He then cites the same point made by Pope John Paul II in Christifideles Laici (1988) and Centesimus Annus (1991), and concludes very strongly: We are still a far cry from fully embracing the Holy Father’s encouraging exhortation [i.e. Christifideles Laici] when we witness in an unprecedented way a platform being assumed by a major political party, having intrinsic evils among its basic principles, and Catholic faithful publicly supporting it. There is a divisive strategy at work here, an intentional dividing of the Church; through this strategy, the body of the Church is weakened, and thus the Church can be more easily persecuted. His last two paragraphs are an exhortation to resist this division, remain united to the life-giving vine that is Christ, and to protect religious freedom by living the Faith deeply and authentically in every area of our life.
Update (11/28) - The Holy Father touched on the theme of making the city of man resemble more the city of God, in his Wednesday audience today. His approach is that of evangelization: Speaking about God, therefore, means enabling others to understand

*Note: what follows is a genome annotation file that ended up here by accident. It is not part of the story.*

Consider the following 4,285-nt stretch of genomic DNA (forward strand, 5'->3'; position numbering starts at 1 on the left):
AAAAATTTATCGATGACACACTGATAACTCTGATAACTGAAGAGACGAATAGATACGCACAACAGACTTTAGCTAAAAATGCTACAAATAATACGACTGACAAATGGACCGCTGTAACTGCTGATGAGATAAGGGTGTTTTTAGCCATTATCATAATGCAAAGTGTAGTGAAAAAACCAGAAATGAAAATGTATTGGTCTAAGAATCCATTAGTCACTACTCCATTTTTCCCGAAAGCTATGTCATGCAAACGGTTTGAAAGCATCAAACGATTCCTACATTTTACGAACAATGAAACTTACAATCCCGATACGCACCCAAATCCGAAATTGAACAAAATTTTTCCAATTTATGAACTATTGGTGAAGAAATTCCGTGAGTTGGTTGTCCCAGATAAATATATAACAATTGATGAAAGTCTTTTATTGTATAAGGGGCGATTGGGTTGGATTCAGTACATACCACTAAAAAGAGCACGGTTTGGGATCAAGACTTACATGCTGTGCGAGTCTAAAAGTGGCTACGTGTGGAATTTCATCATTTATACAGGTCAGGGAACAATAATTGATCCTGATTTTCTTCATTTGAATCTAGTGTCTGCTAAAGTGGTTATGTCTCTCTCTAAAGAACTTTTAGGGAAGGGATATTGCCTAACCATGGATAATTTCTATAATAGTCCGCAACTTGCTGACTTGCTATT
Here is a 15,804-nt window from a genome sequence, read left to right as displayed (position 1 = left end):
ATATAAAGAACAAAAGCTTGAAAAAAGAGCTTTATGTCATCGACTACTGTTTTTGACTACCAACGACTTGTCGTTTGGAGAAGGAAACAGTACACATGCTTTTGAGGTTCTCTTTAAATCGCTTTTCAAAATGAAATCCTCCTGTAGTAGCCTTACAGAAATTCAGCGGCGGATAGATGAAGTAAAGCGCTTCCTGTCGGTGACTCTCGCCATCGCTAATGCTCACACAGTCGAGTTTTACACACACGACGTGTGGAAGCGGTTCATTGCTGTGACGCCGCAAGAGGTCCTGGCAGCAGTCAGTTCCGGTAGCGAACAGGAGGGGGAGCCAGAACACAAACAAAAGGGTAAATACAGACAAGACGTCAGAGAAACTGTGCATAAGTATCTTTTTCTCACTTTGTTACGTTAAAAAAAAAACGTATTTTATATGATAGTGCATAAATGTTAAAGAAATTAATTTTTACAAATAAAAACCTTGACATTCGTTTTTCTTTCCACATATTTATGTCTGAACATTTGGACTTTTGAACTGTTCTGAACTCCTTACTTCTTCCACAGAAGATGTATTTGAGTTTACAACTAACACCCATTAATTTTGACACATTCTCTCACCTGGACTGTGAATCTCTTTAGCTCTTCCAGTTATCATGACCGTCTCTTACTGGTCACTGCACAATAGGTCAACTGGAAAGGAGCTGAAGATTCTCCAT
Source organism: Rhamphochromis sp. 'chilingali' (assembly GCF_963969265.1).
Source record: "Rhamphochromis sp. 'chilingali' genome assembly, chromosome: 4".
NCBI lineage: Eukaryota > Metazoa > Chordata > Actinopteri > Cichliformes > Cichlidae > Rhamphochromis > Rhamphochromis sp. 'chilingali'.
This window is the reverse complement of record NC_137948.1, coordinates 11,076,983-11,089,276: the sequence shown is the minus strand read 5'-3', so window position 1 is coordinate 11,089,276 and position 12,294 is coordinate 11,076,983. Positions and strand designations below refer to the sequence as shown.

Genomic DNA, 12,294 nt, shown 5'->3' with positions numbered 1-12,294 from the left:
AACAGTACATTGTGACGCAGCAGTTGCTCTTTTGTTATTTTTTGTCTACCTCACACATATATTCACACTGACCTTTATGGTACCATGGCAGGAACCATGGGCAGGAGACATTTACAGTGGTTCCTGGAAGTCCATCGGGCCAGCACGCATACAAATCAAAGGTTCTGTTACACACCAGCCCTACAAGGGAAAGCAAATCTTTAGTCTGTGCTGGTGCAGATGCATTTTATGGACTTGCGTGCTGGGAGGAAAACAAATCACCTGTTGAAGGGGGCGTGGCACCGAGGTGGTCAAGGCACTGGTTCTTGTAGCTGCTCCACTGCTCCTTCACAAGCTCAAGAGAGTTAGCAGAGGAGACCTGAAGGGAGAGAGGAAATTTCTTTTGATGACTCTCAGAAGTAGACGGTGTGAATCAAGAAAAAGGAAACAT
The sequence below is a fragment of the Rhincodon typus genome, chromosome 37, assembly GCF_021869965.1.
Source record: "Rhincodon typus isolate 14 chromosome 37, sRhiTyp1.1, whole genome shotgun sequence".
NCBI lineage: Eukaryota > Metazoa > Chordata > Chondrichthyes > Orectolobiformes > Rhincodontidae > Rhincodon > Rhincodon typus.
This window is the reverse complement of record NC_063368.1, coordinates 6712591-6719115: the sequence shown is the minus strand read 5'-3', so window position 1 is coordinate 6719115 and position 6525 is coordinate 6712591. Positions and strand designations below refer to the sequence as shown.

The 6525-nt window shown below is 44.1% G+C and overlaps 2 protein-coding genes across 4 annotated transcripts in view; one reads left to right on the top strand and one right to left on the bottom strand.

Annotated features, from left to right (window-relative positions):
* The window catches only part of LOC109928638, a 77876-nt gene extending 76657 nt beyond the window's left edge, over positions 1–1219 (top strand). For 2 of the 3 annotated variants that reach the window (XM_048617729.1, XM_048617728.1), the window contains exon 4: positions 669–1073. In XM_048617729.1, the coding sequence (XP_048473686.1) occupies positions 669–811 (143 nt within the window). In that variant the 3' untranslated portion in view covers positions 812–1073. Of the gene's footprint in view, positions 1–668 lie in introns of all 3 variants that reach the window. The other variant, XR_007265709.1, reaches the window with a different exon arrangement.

through words and acts that God is not a competitor in our existence but
rather its true guarantor, the guarantor of the greatness of the human
person. Thus we return to the beginning: speaking about God means
communicating, with power and simplicity, through words and the life we
lead, that which is essential: the God of Jesus Christ, the God Who
showed us a love so great that He took on human flesh, died and rose
again for us; the God Who asks us to follow Him and to allow ourselves
to be transformed by His immense love in order to renew our lives and
our relationships; the God Who gave us the Church, to allow us to
journey together and, through the Word and the Sacraments, to renew the
entire City of Man so that it might become the City of God. Anthony Esolen also had a relevant article in Crisis Magazine recently.